“The train went on up the track out of sight, around one of the hills of burnt timber.”
Bell’s Two Hearted Ale, named after a river in Michigan, might also be familar as the title of the two-part final story* in Hemingway’s 1925 collection, In Our Time. This wonderful IPA is touted by the brewery as being just the thing for trips to Michigan’s upper peninsula. However, most of us will likely find it perfect for trips to the den, sofa, or favorite bar stool.
Two Hearted Ale scores a perfect 100 overall, as well as 100 by style, on RateBeer.com. Currently available in only 17 US states (as well as D.C,, the UK, and one bar in Sweden), it is the third-highest rated IPA on RateBeer’s Best Beers of 2011, just a few ticks lower than AleSmith IPA and Ballast Point Sculpin.
Its mild orange color flickers to a clear pale yellow when held up to the light. A substantial initial carbonation gives it about an inch of foam, which eventually settles into a steady stream of large, slowly rising bubbles, creating a very light lacing on the glass. The first takes on the aroma seem pungent, extremely floral, piney, and citrusy as well.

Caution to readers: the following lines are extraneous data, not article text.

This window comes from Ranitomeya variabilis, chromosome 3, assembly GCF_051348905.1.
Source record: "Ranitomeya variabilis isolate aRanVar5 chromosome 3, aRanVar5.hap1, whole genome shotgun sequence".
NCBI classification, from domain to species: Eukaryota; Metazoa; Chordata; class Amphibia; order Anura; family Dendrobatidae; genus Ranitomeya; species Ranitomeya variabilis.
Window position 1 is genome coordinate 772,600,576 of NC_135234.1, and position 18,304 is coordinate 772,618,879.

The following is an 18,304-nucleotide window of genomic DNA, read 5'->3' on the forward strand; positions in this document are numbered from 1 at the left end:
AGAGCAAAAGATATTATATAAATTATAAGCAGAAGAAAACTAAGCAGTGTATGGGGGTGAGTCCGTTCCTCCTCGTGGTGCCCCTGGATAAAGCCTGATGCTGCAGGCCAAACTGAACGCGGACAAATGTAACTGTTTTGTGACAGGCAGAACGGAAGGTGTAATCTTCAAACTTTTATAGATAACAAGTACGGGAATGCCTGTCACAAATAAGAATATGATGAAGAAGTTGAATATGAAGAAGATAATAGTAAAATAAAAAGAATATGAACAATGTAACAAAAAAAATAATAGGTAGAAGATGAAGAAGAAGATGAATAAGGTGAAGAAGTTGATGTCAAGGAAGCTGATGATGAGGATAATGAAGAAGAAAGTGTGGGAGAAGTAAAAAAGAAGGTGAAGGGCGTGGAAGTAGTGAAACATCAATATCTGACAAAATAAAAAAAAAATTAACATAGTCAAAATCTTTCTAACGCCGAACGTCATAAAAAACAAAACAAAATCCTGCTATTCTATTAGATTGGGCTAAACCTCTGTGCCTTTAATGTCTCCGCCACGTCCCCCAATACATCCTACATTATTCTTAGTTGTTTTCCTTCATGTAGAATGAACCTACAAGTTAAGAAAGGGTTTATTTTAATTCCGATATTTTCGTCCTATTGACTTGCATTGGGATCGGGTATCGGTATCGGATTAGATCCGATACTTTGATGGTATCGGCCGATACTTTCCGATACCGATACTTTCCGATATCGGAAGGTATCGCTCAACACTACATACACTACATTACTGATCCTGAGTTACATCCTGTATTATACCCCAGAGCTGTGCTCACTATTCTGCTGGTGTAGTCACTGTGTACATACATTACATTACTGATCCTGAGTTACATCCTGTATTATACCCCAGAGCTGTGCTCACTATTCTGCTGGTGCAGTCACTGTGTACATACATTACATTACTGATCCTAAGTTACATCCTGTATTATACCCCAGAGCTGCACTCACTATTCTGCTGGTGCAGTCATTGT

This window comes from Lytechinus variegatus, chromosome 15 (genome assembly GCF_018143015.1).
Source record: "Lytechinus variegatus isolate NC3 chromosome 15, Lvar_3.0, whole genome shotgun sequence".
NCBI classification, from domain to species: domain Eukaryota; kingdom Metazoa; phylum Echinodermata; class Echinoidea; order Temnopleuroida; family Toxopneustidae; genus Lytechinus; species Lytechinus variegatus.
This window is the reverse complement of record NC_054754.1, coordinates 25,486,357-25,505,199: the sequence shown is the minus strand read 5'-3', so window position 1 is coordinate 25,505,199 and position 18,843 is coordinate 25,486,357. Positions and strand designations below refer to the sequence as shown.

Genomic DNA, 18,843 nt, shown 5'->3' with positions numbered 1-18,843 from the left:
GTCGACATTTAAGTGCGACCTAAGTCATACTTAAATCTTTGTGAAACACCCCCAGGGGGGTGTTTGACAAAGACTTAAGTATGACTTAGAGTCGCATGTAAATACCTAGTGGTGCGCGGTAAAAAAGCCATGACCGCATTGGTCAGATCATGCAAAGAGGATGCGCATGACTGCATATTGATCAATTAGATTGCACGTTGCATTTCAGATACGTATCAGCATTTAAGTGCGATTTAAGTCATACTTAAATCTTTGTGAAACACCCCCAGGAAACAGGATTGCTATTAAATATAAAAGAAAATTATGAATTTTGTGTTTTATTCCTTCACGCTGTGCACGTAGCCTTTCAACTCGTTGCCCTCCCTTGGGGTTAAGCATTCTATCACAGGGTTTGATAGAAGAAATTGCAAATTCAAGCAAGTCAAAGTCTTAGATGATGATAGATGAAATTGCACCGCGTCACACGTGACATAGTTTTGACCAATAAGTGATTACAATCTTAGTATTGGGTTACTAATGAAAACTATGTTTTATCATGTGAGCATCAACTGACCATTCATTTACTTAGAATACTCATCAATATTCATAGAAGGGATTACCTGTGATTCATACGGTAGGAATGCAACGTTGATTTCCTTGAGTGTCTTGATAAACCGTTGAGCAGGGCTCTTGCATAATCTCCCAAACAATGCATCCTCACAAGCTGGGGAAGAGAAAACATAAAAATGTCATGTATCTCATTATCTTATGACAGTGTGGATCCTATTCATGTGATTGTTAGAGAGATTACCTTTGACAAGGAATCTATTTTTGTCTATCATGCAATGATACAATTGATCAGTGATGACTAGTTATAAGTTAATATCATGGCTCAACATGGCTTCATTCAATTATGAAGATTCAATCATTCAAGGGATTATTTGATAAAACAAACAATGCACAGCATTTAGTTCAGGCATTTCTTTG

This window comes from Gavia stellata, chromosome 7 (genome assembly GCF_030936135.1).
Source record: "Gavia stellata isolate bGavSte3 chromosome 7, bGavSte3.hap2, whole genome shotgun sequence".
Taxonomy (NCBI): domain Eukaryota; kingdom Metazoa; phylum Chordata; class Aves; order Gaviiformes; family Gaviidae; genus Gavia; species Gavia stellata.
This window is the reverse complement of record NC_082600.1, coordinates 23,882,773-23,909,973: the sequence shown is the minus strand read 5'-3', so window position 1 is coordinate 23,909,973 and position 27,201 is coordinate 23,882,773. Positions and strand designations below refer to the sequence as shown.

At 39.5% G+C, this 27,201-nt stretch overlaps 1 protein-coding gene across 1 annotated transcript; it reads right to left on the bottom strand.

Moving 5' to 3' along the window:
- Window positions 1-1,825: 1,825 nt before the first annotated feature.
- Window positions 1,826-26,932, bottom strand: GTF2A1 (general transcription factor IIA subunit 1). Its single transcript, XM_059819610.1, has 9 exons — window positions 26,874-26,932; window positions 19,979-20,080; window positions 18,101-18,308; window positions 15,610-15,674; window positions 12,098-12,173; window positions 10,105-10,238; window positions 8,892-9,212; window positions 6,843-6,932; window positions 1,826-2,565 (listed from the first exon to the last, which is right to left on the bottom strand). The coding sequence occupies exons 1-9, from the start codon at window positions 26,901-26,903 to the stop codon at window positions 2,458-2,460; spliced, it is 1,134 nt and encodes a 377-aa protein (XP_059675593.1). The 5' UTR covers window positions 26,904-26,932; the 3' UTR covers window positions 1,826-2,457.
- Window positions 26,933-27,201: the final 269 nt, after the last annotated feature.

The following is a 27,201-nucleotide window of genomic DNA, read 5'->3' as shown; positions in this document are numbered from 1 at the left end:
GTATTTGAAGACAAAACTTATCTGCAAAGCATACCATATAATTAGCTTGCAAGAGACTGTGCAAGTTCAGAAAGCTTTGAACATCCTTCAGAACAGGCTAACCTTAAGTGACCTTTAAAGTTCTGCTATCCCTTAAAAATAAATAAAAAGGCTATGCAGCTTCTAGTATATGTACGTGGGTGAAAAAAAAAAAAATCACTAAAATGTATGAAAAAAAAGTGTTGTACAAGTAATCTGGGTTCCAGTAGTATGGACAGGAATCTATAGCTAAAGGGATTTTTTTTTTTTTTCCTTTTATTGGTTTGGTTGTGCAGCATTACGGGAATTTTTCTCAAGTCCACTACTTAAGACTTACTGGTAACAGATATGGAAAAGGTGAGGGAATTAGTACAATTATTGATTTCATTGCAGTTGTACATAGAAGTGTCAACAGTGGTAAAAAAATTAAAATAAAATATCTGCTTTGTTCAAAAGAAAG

Initial sips produce a fairly strong hop shock to the sides of the tongue. As it descends toward the back of the palate, a distinct and pleasant malty sweetness emerges, and it carries a very long tail of determined but balanced bitterness.
This is clearly one of the best American-style IPAs, with plenty of bittering -- from Centennial hops alone -- to satisfy any hophead. However, it is not overdone, unlike several popular West-coast hop-bomb ales. It is subtle, yet displays the effortlessness of a strong trout slowly swimming in place against a swift current. A beautiful beer, indeed.
“He looked back. The river just showed through the trees. There were plenty of days coming when he could fish the swamp.”
* “Big Two-Hearted River”